Operational efficiency and test accuracy are enhanced by two continuous control closed loop systems. The SmarTest system enables fluid pressure and mobility testing to be performed automatically and the test parameters to be monitored by the engineer at the surface. The system then selects the optimum pretest and prepares to take a sample on the command of the engineer. The SmartPad system automatically maintains seal integrity throughout the operation.
Although still undergoing field testing, the new LWD fluid and pressure testing service is building a track record worldwide.
The service provided accurate pressure testing and gradient analysis in a highly deviated, unstable formation in the Netherlands. The project set an area record by acquiring more samples in a single run than other comparable services. Twenty-five pressure tests were performed and three gradients were identified, targeting four zones of interest for sample acquisition. Twelve single-phase samples were acquired—six oil, three water, and three gas—with 100% sealing efficiency. This test illustrated how the system mitigated risk while improving drilling safety and efficiency.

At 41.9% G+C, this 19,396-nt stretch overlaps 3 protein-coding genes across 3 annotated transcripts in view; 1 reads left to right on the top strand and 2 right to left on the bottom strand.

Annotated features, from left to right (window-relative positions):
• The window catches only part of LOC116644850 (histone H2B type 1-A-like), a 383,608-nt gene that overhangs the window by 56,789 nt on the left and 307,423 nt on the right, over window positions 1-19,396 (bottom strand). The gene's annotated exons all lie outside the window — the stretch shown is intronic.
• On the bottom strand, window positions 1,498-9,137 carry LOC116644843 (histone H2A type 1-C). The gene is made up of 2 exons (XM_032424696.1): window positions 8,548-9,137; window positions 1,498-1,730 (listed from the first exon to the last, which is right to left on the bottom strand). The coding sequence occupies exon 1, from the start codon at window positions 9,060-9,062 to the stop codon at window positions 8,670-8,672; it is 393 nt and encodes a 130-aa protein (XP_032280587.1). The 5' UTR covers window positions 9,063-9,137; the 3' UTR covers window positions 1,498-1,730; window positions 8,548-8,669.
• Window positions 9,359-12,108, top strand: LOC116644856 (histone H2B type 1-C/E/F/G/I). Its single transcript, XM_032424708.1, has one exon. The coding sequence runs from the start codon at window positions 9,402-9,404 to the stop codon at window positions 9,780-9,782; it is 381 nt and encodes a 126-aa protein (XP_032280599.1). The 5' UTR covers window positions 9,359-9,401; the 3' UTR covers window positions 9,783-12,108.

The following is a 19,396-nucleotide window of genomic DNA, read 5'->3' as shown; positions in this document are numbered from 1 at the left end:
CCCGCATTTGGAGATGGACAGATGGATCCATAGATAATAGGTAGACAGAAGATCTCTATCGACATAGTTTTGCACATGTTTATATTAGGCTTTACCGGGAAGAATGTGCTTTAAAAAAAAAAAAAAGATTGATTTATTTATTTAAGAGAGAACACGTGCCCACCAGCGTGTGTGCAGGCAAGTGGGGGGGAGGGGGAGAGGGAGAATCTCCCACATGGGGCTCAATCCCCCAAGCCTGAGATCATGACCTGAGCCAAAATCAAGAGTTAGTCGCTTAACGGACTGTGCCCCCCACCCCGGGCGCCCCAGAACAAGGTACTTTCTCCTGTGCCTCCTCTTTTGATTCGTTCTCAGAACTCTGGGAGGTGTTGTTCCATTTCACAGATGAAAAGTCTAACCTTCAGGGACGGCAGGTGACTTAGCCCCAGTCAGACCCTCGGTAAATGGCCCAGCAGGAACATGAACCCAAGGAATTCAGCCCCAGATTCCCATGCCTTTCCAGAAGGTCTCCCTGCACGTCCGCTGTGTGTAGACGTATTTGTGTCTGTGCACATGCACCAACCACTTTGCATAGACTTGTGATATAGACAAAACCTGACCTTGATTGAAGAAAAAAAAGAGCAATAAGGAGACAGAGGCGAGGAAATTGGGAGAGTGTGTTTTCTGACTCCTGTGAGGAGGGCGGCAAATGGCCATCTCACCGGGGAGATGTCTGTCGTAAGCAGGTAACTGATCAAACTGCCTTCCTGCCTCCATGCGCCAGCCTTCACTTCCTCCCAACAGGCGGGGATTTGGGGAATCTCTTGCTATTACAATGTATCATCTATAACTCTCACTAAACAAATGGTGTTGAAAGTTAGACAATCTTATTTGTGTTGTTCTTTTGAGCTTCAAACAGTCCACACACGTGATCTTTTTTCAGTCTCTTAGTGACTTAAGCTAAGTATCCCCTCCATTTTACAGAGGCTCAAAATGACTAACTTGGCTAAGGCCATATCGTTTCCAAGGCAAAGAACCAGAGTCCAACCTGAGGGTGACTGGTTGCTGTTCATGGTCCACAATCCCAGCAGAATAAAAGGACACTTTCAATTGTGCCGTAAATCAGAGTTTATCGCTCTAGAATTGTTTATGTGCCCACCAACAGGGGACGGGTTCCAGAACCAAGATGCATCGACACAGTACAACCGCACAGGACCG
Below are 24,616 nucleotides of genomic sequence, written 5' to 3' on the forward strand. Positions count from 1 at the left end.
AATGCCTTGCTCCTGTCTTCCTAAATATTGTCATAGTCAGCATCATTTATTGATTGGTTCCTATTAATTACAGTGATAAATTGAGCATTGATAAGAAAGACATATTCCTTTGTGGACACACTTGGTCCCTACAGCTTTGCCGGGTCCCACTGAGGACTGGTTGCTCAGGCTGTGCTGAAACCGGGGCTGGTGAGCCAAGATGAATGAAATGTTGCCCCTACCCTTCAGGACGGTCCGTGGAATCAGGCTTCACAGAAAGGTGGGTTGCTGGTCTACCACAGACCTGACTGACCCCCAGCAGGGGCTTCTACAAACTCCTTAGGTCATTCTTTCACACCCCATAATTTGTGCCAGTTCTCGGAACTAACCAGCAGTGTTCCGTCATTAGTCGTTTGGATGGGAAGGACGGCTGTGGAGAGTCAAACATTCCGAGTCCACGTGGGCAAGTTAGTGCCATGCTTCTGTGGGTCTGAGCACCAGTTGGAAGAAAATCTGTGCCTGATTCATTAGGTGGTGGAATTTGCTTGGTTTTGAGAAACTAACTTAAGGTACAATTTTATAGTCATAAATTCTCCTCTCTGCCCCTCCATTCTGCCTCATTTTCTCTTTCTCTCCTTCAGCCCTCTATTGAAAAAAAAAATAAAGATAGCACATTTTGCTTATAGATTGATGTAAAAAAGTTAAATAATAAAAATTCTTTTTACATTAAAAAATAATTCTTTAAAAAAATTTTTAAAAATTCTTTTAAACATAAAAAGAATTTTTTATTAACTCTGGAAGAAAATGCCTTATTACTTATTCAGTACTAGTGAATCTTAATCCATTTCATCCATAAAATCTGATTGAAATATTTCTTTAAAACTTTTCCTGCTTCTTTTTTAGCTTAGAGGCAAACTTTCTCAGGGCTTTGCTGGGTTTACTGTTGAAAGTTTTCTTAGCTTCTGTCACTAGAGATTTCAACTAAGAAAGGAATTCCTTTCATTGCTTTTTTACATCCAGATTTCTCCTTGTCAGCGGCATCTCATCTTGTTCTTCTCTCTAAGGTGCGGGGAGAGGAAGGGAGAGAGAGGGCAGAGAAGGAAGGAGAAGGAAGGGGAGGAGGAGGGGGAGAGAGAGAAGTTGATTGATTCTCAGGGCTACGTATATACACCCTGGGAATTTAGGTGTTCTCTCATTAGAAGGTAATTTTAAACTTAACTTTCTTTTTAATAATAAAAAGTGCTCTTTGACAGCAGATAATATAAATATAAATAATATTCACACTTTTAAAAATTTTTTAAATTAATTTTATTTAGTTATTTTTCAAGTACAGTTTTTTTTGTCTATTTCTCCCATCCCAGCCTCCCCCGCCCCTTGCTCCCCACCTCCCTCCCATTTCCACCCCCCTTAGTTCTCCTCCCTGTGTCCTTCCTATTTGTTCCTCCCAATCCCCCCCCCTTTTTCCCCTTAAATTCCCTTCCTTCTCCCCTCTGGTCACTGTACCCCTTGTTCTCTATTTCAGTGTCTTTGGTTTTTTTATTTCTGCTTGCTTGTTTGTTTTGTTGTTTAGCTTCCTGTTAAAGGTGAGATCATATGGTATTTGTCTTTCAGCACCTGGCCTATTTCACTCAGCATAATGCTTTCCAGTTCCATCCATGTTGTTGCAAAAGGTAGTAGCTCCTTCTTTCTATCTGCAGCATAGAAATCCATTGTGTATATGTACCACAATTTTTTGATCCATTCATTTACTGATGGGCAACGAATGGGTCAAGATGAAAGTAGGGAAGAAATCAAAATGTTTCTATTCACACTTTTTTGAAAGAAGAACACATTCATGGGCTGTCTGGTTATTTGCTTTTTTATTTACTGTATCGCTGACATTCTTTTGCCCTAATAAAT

In Australia, the service acquired 25 formation fluid samples and a range of pressure tests in challenging, near horizontal wellbores. The high number of samples acquired and excellent operational efficiency enabled the operator to make critical field development decisions while saving valuable rig days.
In an oil-bearing reservoir in the deepwater Gulf of Mexico, the LWD service obtained three single-phase samples with less than 5% contamination and identified a disconnect that, when verified, confirmed a fault that was sealing within the reservoir.
Numerous jobs are scheduled for Europe, Latin America, and the Asia Pacific region.